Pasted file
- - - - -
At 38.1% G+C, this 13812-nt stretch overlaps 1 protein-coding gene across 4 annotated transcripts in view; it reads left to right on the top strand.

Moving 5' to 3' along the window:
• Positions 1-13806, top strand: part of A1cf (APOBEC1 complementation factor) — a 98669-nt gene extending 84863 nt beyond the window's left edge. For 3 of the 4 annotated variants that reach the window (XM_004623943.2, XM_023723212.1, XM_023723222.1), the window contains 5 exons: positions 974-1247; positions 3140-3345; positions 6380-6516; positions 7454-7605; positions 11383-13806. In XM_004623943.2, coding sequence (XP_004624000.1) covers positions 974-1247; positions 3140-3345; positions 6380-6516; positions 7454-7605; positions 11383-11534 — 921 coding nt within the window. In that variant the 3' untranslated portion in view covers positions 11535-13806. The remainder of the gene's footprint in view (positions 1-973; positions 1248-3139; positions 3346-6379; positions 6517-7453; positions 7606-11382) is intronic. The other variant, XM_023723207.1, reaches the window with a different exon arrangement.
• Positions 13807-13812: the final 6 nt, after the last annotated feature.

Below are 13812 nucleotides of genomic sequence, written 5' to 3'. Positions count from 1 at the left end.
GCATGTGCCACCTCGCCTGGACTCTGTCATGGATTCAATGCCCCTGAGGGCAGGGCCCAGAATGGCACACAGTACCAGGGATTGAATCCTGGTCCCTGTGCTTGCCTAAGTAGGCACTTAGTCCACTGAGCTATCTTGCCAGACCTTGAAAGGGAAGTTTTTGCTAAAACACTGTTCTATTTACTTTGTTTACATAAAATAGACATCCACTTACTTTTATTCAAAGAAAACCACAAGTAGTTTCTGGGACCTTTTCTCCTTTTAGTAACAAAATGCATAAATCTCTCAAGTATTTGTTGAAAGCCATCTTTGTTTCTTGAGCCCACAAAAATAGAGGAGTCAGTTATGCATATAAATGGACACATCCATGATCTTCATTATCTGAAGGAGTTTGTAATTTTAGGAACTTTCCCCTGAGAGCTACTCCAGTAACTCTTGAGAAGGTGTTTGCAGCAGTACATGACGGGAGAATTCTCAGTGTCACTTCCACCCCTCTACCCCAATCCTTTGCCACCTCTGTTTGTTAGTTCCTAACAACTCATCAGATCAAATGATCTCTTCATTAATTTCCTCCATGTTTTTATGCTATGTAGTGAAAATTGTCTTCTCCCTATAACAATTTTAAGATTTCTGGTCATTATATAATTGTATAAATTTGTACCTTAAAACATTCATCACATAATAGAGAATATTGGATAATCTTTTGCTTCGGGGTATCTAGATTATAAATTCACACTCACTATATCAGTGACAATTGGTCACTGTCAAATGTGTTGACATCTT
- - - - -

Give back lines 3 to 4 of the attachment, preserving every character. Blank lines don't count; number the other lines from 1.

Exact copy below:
• Positions 1-13806, top strand: part of A1cf (APOBEC1 complementation factor) — a 98669-nt gene extending 84863 nt beyond the window's left edge. For 3 of the 4 annotated variants that reach the window (XM_004623943.2, XM_023723212.1, XM_023723222.1), the window contains 5 exons: positions 974-1247; positions 3140-3345; positions 6380-6516; positions 7454-7605; positions 11383-13806. In XM_004623943.2, coding sequence (XP_004624000.1) covers positions 974-1247; positions 3140-3345; positions 6380-6516; positions 7454-7605; positions 11383-11534 — 921 coding nt within the window. In that variant the 3' untranslated portion in view covers positions 11535-13806. The remainder of the gene's footprint in view (positions 1-973; positions 1248-3139; positions 3346-6379; positions 6517-7453; positions 7606-11382) is intronic. The other variant, XM_023723207.1, reaches the window with a different exon arrangement.
• Positions 13807-13812: the final 6 nt, after the last annotated feature.